Questions to the culture: creative healing for black men

As the end of the school year steadily approaches creative healing is needed to wash away all that pent up stress we take in from our hectic student lives. With deadlines, money issues and graduation creeping ever closer, our lives can get pretty stressful which could and does for most of us have an impact on our mental state; leading to issues like anxiety and depression. The ways in which we all heal are different as we are all different individuals, yet healing is something we all need. As a black man I’ve always struggled with expressing myself in times where I feel distressed; there are often occasions where I come across jovial and carefree, yet my mind is riddled with insecurities, stress and just overall gloom if i’m being honest. Looking back at how I was brought up, especially in the black British community I wanted to see how other black men who grew up in the same community fared in terms of their mental health. I’ve always heard in passing conversations that many other black men are also known to suffer from mental health problems quite often, but I have never really looked at it too deeply for myself. So today I took the time to finally do some of that research.

Black men in Britain are “17 times more likely to be diagnosed with a serious mental health condition and six times more likely than a white man to be an inpatient in a mental health unit.” If so many black men are suffering why don’t we really hear anything about it you may be thinking? Well, studies conducted by the U.K. charity Time To Change tell us that “80% of POC who have experienced both mental health illnesses and discrimination are “unable to speak about about their experiences.”. Personally, I feel that we as black men all have this need to mask our emotions from the outside world. Being a black man myself, I have first-hand experience in masking my own emotions, I do this in order to not seem weak or less masculine to the outside world: the fear of falling victim to ridicule is always a big factor in how I handle expressing how I’m feeling.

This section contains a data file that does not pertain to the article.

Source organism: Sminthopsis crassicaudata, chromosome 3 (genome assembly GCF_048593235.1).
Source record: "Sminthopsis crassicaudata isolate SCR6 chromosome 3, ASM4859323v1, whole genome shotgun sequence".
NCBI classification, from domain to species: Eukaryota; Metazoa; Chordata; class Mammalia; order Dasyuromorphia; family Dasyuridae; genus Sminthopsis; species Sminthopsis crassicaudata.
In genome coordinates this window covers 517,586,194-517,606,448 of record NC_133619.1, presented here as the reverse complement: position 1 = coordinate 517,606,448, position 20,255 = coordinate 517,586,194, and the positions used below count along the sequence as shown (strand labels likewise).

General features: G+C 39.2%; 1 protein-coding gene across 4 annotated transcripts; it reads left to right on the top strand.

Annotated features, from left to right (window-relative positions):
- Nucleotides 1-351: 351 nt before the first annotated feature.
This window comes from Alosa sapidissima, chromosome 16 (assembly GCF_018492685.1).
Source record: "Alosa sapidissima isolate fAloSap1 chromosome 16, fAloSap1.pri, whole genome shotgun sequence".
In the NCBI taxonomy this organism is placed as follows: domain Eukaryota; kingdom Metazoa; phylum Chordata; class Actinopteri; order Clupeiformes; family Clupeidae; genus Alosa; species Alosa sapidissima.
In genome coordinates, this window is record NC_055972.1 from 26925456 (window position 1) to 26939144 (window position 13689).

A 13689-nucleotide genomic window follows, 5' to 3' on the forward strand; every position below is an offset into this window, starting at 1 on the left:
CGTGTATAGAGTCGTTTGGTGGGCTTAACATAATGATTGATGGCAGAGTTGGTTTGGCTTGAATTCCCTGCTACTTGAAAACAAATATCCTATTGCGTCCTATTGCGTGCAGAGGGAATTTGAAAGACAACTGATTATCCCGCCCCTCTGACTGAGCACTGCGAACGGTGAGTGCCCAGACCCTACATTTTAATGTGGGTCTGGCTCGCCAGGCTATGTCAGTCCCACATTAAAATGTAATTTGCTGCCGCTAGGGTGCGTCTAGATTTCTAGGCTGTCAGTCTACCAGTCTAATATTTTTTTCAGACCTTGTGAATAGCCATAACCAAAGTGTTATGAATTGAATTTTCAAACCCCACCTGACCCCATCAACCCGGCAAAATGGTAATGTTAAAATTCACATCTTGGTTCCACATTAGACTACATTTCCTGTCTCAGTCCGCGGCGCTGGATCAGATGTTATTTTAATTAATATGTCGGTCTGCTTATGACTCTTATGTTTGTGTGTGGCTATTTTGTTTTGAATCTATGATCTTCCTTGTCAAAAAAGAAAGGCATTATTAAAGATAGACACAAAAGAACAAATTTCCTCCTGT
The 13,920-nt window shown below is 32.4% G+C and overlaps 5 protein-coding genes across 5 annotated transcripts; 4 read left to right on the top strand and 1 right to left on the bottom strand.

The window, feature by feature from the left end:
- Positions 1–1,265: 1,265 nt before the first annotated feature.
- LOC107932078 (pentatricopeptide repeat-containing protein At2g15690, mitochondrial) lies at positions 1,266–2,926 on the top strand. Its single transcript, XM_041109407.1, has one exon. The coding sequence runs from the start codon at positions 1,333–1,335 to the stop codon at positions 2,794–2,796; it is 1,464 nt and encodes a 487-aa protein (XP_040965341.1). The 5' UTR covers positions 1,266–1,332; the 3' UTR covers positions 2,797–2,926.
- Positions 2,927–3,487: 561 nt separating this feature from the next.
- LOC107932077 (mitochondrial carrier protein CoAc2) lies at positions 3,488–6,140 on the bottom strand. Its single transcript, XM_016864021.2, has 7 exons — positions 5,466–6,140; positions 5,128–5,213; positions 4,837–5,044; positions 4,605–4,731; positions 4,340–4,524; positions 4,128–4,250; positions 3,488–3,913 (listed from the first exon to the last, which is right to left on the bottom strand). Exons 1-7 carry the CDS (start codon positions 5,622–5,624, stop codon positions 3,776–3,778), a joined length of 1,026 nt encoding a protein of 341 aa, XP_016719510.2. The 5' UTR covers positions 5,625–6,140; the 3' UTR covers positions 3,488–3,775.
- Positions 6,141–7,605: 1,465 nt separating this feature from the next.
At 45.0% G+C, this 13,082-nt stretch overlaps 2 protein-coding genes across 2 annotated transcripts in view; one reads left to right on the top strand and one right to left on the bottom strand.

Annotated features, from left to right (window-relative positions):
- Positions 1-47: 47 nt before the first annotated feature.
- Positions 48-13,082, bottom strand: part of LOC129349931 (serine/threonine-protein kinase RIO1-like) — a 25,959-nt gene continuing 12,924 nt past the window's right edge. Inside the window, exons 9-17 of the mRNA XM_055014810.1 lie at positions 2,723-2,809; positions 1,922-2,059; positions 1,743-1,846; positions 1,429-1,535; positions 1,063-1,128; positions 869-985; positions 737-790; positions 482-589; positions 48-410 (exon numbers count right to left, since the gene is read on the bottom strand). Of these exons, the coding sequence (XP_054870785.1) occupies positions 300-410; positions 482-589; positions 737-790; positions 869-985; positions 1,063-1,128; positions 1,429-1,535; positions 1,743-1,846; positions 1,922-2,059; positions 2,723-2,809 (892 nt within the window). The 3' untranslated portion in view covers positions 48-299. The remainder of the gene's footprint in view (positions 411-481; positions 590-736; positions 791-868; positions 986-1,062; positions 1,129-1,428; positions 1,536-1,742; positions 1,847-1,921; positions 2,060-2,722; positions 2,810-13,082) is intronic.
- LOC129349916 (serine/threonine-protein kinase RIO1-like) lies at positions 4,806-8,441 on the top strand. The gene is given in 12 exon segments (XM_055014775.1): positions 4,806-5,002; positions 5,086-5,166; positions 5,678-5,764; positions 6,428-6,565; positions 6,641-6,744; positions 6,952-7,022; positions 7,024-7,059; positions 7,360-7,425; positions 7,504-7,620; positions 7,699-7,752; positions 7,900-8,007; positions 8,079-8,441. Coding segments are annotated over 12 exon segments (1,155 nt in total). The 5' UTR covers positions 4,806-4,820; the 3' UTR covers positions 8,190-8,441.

In the music we listen to, in the way we’re represented on screen in TV and Film, showing emotion is not something we as ‘masculine’ men are supposed to do, hence why we often bottle most of our problems up. UNC’s Wizdom Powell Hammond says in a statement that “We know that traditional role expectations are that men will restrict their emotions or ‘take stress like a man,’”. That whole idea of taking something or handling something ‘like a man’ to me is what creates a large burden for us, because what does that really even mean? The pressure that society’s’ stereotypical stance on masculinity puts on young black men is probably why mental health is such a problem for us and has been for ages. Looking back at our history, If there was anyone to blame for our subconscious need to hide our pain it’s mainly White patriarchy, it created this “hyper masculine assertion” of the black male body, perceiving it as “bestial” and “violent” through the “Black Brute stereotype”( The Black Brute myth is a stereotype initially “used as an explanation for why Black people needed to be kept enslaved”). Although the stereotype isn’t really used in the same context now as it was back then, I feel  the need to be seen as hyper masculine and strong has been deeply imprinted into our psychological makeup and is what makes us so scared of appearing weak; for hundreds of years we’ve been made to think that being a black man is associated with masculinity, strength, and violence.

So my questions to the culture are really, how can we as black men heal? What’s the best method for us to use? How can we look past this myth of “The Black Brute”? How can we cast away this fear of judgment and this shame that we feel at showing even the smallest sign of weakness? How?

Sources:

http://everydayfeminism.com/2016/07/protect-white-womanhood/
http://www.thefader.com/2016/09/26/black-british-mental-health-keith-dube-bbc-threen

http://uk.businessinsider.com/black-men-with-depression-are-being-failed-by-mental-health-care-2016-4